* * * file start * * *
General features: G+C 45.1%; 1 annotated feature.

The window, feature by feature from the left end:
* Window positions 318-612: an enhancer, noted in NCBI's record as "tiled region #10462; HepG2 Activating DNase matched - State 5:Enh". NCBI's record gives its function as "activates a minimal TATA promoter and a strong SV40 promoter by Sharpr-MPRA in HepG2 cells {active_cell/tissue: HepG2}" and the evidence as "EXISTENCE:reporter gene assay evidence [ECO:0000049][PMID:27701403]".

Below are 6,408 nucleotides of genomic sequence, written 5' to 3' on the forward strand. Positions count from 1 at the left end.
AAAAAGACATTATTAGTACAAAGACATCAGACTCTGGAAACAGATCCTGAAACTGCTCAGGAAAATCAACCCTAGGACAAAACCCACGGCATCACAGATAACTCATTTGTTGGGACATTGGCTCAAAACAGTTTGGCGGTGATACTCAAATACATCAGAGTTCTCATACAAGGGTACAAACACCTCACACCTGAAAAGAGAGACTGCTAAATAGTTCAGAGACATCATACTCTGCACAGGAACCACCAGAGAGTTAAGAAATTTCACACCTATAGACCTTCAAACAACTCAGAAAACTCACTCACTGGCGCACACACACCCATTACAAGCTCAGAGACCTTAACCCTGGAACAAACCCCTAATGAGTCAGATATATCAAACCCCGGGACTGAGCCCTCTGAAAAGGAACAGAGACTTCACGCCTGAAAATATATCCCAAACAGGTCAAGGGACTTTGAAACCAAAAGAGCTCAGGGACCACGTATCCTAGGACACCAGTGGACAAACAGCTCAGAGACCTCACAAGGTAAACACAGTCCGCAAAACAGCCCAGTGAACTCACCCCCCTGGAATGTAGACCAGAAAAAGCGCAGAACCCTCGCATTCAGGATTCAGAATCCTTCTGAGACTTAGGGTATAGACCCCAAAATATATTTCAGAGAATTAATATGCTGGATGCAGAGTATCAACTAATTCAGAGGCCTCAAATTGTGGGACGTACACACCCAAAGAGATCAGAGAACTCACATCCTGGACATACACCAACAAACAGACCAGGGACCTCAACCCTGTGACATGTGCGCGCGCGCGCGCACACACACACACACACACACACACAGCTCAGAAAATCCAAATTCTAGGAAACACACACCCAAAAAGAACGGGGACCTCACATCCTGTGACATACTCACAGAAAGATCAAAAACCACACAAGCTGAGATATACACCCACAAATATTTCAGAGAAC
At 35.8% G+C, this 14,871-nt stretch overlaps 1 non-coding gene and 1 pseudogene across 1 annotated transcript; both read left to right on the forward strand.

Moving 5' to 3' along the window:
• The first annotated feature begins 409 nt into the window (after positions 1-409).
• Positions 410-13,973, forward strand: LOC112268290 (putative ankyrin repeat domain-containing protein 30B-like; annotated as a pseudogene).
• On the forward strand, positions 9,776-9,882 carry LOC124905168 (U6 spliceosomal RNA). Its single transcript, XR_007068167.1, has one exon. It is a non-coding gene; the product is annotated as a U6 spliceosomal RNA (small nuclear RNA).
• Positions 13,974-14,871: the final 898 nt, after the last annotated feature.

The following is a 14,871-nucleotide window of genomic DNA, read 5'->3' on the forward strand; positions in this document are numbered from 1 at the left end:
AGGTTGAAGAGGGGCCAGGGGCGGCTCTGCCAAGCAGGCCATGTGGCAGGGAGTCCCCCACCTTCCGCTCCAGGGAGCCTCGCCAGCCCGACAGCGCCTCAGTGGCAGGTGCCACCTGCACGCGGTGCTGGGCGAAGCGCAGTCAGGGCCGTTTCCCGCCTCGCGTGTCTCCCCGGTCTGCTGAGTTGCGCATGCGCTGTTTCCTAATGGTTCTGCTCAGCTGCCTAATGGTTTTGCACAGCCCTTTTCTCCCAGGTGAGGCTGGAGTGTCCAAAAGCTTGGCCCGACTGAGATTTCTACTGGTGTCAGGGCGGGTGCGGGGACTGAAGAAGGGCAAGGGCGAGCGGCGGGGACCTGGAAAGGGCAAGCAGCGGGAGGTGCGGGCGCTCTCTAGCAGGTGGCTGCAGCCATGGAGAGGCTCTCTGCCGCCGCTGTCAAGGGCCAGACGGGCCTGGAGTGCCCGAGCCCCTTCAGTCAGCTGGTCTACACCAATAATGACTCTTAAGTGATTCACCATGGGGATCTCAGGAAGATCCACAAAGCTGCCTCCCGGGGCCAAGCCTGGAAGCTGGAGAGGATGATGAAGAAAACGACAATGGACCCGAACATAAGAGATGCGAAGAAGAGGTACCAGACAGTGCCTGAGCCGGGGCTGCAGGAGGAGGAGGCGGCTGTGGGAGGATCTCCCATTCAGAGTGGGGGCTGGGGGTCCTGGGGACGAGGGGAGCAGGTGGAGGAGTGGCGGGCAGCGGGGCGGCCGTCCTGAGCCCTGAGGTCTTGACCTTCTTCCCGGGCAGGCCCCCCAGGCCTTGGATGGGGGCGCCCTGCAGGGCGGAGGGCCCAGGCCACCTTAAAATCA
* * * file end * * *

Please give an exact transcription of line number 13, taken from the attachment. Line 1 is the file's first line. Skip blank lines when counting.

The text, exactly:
AGGTTGAAGAGGGGCCAGGGGCGGCTCTGCCAAGCAGGCCATGTGGCAGGGAGTCCCCCACCTTCCGCTCCAGGGAGCCTCGCCAGCCCGACAGCGCCTCAGTGGCAGGTGCCACCTGCACGCGGTGCTGGGCGAAGCGCAGTCAGGGCCGTTTCCCGCCTCGCGTGTCTCCCCGGTCTGCTGAGTTGCGCATGCGCTGTTTCCTAATGGTTCTGCTCAGCTGCCTAATGGTTTTGCACAGCCCTTTTCTCCCAGGTGAGGCTGGAGTGTCCAAAAGCTTGGCCCGACTGAGATTTCTACTGGTGTCAGGGCGGGTGCGGGGACTGAAGAAGGGCAAGGGCGAGCGGCGGGGACCTGGAAAGGGCAAGCAGCGGGAGGTGCGGGCGCTCTCTAGCAGGTGGCTGCAGCCATGGAGAGGCTCTCTGCCGCCGCTGTCAAGGGCCAGACGGGCCTGGAGTGCCCGAGCCCCTTCAGTCAGCTGGTCTACACCAATAATGACTCTTAAGTGATTCACCATGGGGATCTCAGGAAGATCCACAAAGCTGCCTCCCGGGGCCAAGCCTGGAAGCTGGAGAGGATGATGAAGAAAACGACAATGGACCCGAACATAAGAGATGCGAAGAAGAGGTACCAGACAGTGCCTGAGCCGGGGCTGCAGGAGGAGGAGGCGGCTGTGGGAGGATCTCCCATTCAGAGTGGGGGCTGGGGGTCCTGGGGACGAGGGGAGCAGGTGGAGGAGTGGCGGGCAGCGGGGCGGCCGTCCTGAGCCCTGAGGTCTTGACCTTCTTCCCGGGCAGGCCCCCCAGGCCTTGGATGGGGGCGCCCTGCAGGGCGGAGGGCCCAGGCCACCTTAAAATCA